4. 4. Awards We believe that a job done well or a satisfied client is reward enough. 24x7 Learning's constant endeavor to innovate and excel has earned it some prestigious recognition. Highest Performance and Moderate Financial Capability ~ SE1B CRISIL rating PC Quest Best Implementation Award 2008 & 2009 Invited by Bureau of India Standards to help setup India eLearning Standards Listed among NASSCOM’s 100 IT Innovators Winner Deloitte Technology Fast 50 India and Fast 500 Asia 2007, 2008, 2009 Top 10 emerging companies in India – Business Today 2007 Top 100 emerging companies in Asia – Red Herring 2006 3 © 2013, Copyright, 24x7 Learning Private Limited.
    5. 5. Products and solution offerings © 2013, Copyright, 24x7 Learning Private Limited. 5
    6. 6. Effectiveness What is ROI, really? Productivity Efficiency Thin k! e e th tsid Ou ox b © 2013, Copyright, 24x7 Learning Private Limited. 6
    7. 7. © 2013, Copyright, 24x7 Learning Private Limited. 7
    8. 8. e-Learning Changes the Equation © 2013, Copyright, 24x7 Learning Private Limited. 8
    9. 9. eLearning ROI from different perspectives Function Goal Measurement Scope Training manager Close skills gap Individual performance Business Unit, specific training Line manager Achieve business goal Project goals, business metrics Business Unit, specific training Corporate staff Choose the best alternative Financial metrics, business case Enterprise, e-Learning infrastructure Enterprise Transformation, competitive advantage Business case, shareholder Enterprise, e-Learning value infrastructure © 2013, Copyright, 24x7 Learning Private Limited. 9
    10. 10. The Training Manager’s Perspective Don’t step in the ROI Mental images trump numbers © 2013, Copyright, 24x7 Learning Private Limited. 10
    11. 11. The business unit manager’s perspective © 2013, Copyright, 24x7 Learning Private Limited. 11
    12. 12. Corporate staff’s Perspective © 2013, Copyright, 24x7 Learning Private Limited. 12
    13. 13. The executive perspective © 2013, Copyright, 24x7 Learning Private Limited. 13
    14. 14. Three factors to determine the ROI of your eLearning decisions Benefits- How will your company benefit from eLearning? Costs- How will your company pay, both in hard costs & resources, for eLearning? Risks- How do uncertainties change the total impact of eLearning on your business? © 2013, Copyright, 24x7 Learning Private Limited. 14
    15. 15. Key Benefits Dimension eLearning helps by… Faster time to competency • Learners assimilate content at their own speed • Employees quickly locate learning content they need to review • Scalability means more people get up to speed in less time Training flexibility Training consistency Repeatability • Learn from any global location • Learn at any time • Learn using different devices including mobile devices • Uniform content across employee base, even when localized for other languages • Less content variance than instructor-led training • Once produced, content can be reused with no additional costs • Updating content requires only a change to a learning object instead of an overhaul of the complete course © 2013, Copyright, 24x7 Learning Private Limited. 15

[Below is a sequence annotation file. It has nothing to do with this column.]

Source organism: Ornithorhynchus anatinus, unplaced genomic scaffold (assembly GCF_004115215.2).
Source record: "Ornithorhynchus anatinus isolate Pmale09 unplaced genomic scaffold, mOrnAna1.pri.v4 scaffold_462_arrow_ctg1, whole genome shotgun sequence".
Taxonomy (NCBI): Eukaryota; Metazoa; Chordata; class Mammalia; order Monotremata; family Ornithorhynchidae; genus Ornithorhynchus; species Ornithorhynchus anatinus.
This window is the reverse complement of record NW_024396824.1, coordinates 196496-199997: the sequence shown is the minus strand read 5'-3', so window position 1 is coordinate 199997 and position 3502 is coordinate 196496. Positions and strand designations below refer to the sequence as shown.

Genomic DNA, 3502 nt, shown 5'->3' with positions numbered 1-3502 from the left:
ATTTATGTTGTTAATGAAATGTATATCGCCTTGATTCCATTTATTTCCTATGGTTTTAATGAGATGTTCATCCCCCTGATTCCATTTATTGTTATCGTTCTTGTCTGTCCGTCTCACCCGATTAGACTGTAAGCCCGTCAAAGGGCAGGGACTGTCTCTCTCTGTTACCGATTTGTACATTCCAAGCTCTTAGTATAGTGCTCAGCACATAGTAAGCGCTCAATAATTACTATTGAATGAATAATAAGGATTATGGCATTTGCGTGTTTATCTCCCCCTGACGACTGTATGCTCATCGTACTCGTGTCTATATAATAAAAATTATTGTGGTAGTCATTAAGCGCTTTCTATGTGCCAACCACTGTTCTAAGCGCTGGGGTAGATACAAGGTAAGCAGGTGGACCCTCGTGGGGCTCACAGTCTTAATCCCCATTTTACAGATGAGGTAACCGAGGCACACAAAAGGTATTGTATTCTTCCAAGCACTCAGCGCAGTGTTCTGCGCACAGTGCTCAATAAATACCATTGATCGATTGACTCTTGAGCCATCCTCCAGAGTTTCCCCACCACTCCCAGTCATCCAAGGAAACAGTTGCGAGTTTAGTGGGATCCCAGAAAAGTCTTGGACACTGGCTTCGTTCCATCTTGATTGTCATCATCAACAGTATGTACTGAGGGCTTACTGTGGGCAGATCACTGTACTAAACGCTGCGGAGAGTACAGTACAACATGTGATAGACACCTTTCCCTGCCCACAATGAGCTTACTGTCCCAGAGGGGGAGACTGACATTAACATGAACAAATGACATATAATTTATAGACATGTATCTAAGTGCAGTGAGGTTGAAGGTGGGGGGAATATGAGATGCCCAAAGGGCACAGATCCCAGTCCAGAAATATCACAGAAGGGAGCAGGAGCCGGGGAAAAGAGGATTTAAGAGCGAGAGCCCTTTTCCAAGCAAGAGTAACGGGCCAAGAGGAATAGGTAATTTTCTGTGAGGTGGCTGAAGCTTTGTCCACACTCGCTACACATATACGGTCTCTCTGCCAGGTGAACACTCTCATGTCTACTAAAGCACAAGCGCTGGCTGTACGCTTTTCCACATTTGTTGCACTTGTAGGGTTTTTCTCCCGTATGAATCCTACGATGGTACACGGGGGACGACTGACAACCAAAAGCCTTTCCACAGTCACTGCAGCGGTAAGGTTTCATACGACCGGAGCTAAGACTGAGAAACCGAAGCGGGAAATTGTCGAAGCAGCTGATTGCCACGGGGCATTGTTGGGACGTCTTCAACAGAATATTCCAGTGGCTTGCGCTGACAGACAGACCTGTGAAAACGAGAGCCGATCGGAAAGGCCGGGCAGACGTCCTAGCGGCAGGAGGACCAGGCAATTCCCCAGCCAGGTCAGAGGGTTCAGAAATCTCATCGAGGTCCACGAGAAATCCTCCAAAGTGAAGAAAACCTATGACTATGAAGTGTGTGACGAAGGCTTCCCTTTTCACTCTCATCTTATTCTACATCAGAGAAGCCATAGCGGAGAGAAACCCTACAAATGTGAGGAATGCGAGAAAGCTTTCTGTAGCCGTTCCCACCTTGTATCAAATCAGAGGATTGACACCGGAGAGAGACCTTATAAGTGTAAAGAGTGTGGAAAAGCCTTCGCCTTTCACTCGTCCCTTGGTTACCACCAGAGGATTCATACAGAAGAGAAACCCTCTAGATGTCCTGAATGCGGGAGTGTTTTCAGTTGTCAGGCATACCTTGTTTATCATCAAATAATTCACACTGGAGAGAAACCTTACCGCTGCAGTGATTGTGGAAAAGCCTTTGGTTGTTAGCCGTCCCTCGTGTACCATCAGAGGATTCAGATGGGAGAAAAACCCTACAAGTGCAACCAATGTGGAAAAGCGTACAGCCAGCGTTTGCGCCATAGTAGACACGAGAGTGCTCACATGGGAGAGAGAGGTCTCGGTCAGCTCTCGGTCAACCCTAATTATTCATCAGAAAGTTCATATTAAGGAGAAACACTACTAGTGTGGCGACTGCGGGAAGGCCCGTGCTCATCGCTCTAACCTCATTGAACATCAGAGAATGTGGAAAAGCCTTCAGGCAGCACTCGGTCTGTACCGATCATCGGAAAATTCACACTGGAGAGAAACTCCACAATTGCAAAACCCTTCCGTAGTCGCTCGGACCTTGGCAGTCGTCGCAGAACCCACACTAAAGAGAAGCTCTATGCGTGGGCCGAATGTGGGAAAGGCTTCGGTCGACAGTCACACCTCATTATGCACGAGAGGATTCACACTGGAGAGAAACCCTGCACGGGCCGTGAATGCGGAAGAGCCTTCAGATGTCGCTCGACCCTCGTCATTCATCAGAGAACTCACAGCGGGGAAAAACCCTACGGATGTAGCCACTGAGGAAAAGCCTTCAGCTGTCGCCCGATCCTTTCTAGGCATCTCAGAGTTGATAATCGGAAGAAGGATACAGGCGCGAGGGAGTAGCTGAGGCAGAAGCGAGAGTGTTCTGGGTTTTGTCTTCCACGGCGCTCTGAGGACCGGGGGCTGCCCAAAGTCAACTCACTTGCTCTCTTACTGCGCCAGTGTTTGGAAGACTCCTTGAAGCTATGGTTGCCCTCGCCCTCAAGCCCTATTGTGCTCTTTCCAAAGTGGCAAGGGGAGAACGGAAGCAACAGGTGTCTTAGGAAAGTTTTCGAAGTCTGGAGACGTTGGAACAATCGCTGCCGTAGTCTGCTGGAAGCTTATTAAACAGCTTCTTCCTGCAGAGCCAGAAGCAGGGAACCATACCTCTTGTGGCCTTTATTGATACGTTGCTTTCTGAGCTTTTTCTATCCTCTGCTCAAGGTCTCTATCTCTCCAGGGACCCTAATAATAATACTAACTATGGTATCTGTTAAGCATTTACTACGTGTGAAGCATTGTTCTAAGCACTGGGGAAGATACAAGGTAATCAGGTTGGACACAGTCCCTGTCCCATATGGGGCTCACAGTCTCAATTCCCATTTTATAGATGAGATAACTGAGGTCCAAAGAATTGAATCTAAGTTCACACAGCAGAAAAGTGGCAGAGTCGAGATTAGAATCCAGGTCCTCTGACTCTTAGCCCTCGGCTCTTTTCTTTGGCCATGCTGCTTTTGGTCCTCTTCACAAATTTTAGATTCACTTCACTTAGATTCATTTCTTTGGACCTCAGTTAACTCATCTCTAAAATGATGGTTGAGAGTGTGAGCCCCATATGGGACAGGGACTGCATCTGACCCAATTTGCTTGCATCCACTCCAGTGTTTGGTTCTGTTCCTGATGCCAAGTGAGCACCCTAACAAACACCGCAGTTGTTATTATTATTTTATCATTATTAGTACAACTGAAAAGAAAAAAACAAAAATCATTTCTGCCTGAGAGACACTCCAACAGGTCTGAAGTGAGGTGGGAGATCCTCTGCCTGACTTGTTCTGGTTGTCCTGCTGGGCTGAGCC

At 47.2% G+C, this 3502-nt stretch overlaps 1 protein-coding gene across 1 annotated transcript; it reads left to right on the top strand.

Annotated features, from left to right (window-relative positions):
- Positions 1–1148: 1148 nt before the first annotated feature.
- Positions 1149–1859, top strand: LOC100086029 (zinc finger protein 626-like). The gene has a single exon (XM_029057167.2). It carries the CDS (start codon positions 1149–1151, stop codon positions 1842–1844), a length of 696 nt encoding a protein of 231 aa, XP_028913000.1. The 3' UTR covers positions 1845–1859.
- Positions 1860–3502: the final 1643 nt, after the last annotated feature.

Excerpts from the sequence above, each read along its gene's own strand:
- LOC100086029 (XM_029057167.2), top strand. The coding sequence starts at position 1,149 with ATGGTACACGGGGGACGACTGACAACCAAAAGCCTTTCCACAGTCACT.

16. 16. Key Costs Project phase Key costs Technical • LMS as SaaS implementation is a predictable yearly cost • Virtual classroom requires additional leader seats • Purchase of content development tools Content People eLearning culture change • Contract for off-the-shelf course content • Contract with custom developer to create companyspecific courses • Director to manage program and align with business needs • Staff for creation, development, and deployment of content • Administrator/help desk to ensure day-to-day success of program • Special rollout informational and training sessions • Marketing activities to inform employees © 2013, Copyright, 24x7 Learning Private Limited. 16
    17. 17. Risk Analysis: Vendor Relationships, Technology Costs, Content Quality Maintaining strong relationship with vendors Managing high startup costs Ensuring excellent, engaging content © 2013, Copyright, 24x7 Learning Private Limited. 17
    18. 18. The Economics of e-Learning vs. Training • Infrastructure • Pervasive nature • Transfer of knowledge © 2013, Copyright, 24x7 Learning Private Limited. 18
    19. 19. What usage I can expect? © 2013, Copyright, 24x7 Learning Private Limited. 19
    20. 20. Learning Growth Model *Adapted from Skillsoft © 2013, Copyright, 24x7 Learning Private Limited. 20
    21. 21. Some tips to ensure a positive & rapid eLearning ROI Identify and Identify and recruit recruit leadership leadership Target lowTarget lowhanging hanging opportunities opportunities Plan your move Plan your move from face-tofrom face-toface to online face to online learning learning Select your Select your LMS provider LMS provider and delivery and delivery approach approach © 2013, Copyright, 24x7 Learning Private Limited. 21
    22. 22. More tips to ensure a positive & rapid eLearning ROI Pilot your Pilot your eLearning eLearning tactics before tactics before go-live go-live Measure the Measure the impact of your impact of your eLearning eLearning strategy and strategy and execution execution Master rapid Master rapid eLearning eLearning development development toolsets toolsets Complement Complement more formal more formal courseware with courseware with informal learning informal learning tactics tactics © 2013, Copyright, 24x7 Learning Private Limited. 22
    23. 23. 24x7 learning team consults on the following aspects © 2013, Copyright, 24x7 Learning Private Limited. 23
    24. 24. © 2013, Copyright, 24x7 Learning Private Limited. 24
    25. 25. 24x7 Learning Pvt. Ltd Ulsoor Lakefront, Bangalore,India Phone: +91 80 4069 9100 © 2013, Copyright, 24x7 Learning Private Limited. 25